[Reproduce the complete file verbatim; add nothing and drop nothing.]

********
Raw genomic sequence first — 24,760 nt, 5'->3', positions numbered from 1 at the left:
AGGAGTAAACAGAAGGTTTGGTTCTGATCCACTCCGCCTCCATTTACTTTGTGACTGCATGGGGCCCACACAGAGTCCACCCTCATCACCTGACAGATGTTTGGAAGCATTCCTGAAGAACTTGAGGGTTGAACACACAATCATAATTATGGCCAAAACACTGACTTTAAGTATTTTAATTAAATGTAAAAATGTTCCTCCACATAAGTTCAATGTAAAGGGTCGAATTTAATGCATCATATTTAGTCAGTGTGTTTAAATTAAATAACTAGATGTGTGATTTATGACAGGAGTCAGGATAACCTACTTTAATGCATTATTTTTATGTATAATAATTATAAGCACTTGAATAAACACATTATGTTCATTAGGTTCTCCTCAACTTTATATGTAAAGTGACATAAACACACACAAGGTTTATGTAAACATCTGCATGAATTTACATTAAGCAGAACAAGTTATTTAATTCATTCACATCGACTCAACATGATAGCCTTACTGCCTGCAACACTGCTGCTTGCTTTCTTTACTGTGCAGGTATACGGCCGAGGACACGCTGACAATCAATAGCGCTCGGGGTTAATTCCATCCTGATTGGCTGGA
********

Raw genomic sequence first — 24,760 nt, 5'->3', positions numbered from 1 at the left:
AGGAGTAAACAGAAGGTTTGGTTCTGATCCACTCCGCCTCCATTTACTTTGTGACTGCATGGGGCCCACACAGAGTCCACCCTCATCACCTGACAGATGTTTGGAAGCATTCCTGAAGAACTTGAGGGTTGAACACACAATCATAATTATGGCCAAAACACTGACTTTAAGTATTTTAATTAAATGTAAAAATGTTCCTCCACATAAGTTCAATGTAAAGGGTCGAATTTAATGCATCATATTTAGTCAGTGTGTTTAAATTAAATAACTAGATGTGTGATTTATGACAGGAGTCAGGATAACCTACTTTAATGCATTATTTTTATGTATAATAATTATAAGCACTTGAATAAACACATTATGTTCATTAGGTTCTCCTCAACTTTATATGTAAAGTGACATAAACACACACAAGGTTTATGTAAACATCTGCATGAATTTACATTAAGCAGAACAAGTTATTTAATTCATTCACATCGACTCAACATGATAGCCTTACTGCCTGCAACACTGCTGCTTGCTTTCTTTACTGTGCAGGTATACGGCCGAGGACACGCTGACAATCAATAGCGCTCGGGGTTAATTCCATCCTGATTGGCTGGA